National Families in Action
A Guide to the Drug-Legalization Movement





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The Drug Policy Foundation

4455 Connecticut Avenue NW
Suite B-500
Washington D.C. 20008-2328
Phone: 202-537-5005
Fax: 202-537-3007


501 (3) nonprofit tax-exempt organization




To serve as a forum for political leaders and the public to learn about alternative drug policies, which include:

1) harm reduction–policies that help drug users to help themselves, such as needle-exchange programs, which can lower the risk of spreading deadly diseases like HIV/AIDS

2) decriminalization–selectively enforcing the laws on the books to focus on major drug offenders, as in Holland

3) medicalization–allowing doctors to prescribe otherwise illegal drugs to patients under certain conditions, as is the case now in Arizona and California, or allowing doctors to maintain an addict (on the drug to which the person is addicted), as in Great Britain and Switzerland

4) legalization–making drugs available to adults in a regulated market, similar to U.S. alcohol laws.
(Drug Policy Foundation Website, September 28,1997)


1) To redirect state priorities from prison construction and incarceration of nonviolent drug offenders toward cost-effective and humane alternatives in order to encourage a transition from a punitive approach to a harm reduction approach to drug problems

2) To eliminate or reduce mandatory minimum sentencing for drug-related offenses at both the state and federal level

3) To eliminate the criminal prohibition of drug use

4) To create policies which overturn or avoid the use of invasive drug testing

5) To reduce the excesses of civil asset forfeiture

6) To expand the availability of methadone treatment options, to increase the range of acceptable methadone providers, and to transition the federal government from a regulatory to a licensing approach to methadone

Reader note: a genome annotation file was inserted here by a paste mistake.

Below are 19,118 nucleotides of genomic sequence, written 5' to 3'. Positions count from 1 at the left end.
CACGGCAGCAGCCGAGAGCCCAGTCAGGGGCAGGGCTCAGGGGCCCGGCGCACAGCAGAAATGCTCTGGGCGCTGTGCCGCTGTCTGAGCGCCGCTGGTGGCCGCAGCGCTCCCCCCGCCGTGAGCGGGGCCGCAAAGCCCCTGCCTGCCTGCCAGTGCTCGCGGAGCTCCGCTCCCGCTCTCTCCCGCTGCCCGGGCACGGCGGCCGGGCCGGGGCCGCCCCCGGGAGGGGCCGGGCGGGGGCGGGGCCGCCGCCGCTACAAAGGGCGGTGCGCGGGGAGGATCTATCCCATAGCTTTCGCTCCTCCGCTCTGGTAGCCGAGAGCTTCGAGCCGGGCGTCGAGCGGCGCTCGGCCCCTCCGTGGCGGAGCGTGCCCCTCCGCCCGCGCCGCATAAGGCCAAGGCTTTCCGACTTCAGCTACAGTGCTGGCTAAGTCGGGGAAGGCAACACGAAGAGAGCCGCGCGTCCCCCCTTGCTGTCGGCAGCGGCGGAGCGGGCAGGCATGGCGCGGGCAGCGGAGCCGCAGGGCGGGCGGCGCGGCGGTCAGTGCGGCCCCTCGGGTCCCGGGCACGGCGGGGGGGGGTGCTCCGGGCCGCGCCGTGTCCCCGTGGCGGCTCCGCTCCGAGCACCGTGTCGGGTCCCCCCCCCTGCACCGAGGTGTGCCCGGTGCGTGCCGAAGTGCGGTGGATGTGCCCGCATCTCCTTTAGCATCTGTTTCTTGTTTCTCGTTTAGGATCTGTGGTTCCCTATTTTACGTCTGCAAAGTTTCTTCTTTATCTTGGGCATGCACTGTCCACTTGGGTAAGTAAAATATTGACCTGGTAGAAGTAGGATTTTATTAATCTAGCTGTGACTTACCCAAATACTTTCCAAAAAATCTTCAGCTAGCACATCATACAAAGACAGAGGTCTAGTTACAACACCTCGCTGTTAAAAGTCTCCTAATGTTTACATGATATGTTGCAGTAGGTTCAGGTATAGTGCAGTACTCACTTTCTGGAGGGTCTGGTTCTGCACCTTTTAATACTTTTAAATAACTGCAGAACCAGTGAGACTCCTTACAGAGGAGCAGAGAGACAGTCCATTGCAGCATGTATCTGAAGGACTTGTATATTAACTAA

7) To forge public policies in collaboration with public health, chronic care, long-term care providers, and pain patients that allow physicians to prescribe medically appropriate pain medication; to develop state public policies that serve as alternatives to invasive triplicate-prescription systems and other policies restricting appropriate medical practice

8) To institute state policies that support medical marijuana'

9) To expand the range of street-based harm- reduction initiatives for poly-substance users by forging demonstrable links to mainstream health care, treatment, and employment training sources

10) To start new needle-exchange efforts in unserved states or cities and to advocate for needle-exchange programs in states currently prohibiting such programs

11) To develop research-based motivational and truthful prevention curricula aimed at young people that offer a viable alternative to DARE and other zero tolerance-based approaches

12) To develop international harm-reduction alliances involving multiple countries in places like Latin America, Asia, Africa, and Eastern Europe.

(The Drug Policy Foundation: Creating More Reasoned and Compassionate Drug Policies, Grant Program Guidelines, August 1999.)


2000 Board of Directors and Executive Committee
1999 Board of Directors and Executive Committee
1998 Board of Directors and Executive Committee
1997 Board of Directors and Advisory Board
1996 Board of Directors and Advisory Board
1995 Board of Directors and Advisory Board
1994 Board of Directors And Advisory Board
1993 Board of Directors and Advisory Board
1989 Board of Directors and Advisory Board

© Copyright 2001 National Families in Action. Author: Sue Rusche. All rights reserved.
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